lontra felina

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The marine otter (Lontra felina) aka Chungungo is a poorly known South American mammal of the weasel family (Mustelidae) and the smallest of the New World otters. Found in Chile and Perú, its scientific name means “otter cat”, and in Spanish, the marine otter is also often referred to as gato marino: “marine cat”. The marine otter spends much of its time out of the water and rarely ventures into freshwater or estuarine habitats, unlike most other otter species.This species is listed as Endangered due to an inferred future population decline due to habitat loss and exploitation

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Marine Otter (Lontra felina)

…a rare species of otter that occurs along the coast of western South America, from northern Peru to Cape Horn and Isla de Los Estados. Like its common name suggests L.felina spends most of its life out in the ocean, however it also inhabits freshwater and esturarine habitats as well unlike the Sea Otter (E.lutris). Like sea otters marine otters are nimble in the water and will dive for fish, cephalopods, crustaceans and molluscs. It will emerge from the sea to rocky islets to rest and eat, individuals will claim rocks and will defend them from other otters. Despite this, they are not territorial and they have even been seen fishing cooperatively.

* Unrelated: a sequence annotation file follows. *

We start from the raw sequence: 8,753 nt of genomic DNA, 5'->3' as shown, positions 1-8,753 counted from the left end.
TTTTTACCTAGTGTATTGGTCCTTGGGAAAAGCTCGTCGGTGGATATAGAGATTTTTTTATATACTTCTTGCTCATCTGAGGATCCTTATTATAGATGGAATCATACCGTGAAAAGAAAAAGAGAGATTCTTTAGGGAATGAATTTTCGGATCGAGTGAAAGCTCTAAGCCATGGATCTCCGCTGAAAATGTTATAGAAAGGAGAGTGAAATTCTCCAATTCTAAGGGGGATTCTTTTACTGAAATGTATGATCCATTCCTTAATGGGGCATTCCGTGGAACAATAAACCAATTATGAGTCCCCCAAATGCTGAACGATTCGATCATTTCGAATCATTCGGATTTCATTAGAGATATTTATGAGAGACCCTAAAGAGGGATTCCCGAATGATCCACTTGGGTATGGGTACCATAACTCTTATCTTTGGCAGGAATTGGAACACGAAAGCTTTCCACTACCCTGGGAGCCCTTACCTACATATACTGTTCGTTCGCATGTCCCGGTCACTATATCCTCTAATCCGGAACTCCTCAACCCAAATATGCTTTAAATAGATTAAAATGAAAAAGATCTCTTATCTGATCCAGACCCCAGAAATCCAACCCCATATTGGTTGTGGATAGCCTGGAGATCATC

Lontra felina is currently listed as endangered by the IUCN, and faces threats from hunting for its pelts and habitat loss. Its also threatened by water pollution and over-fishing of its prey species.

Classification

Animalia-Chordata-Mammalia-Carnivora-Mustelidae-Lutrinae-Lontra-L.felina

Images: jose_cañas_aves and Sakura1994

The rare and endangered Marine Otter (Lontra felina) spends its time along rocky shorelines in Peru, Chile and Argentina.  It is unlike the Sea Otter in that it spends much of its time out of the water and rarely enters freshwater habitat.  It is known locally as “chungungo”

This guy played in the surf for us for quite a long time, approaching us out of curiosity.  It was only after I showed my pictures to some of the locals and noticed their amazement that I had photographed “chungungo” that I realized what a rare treat it was.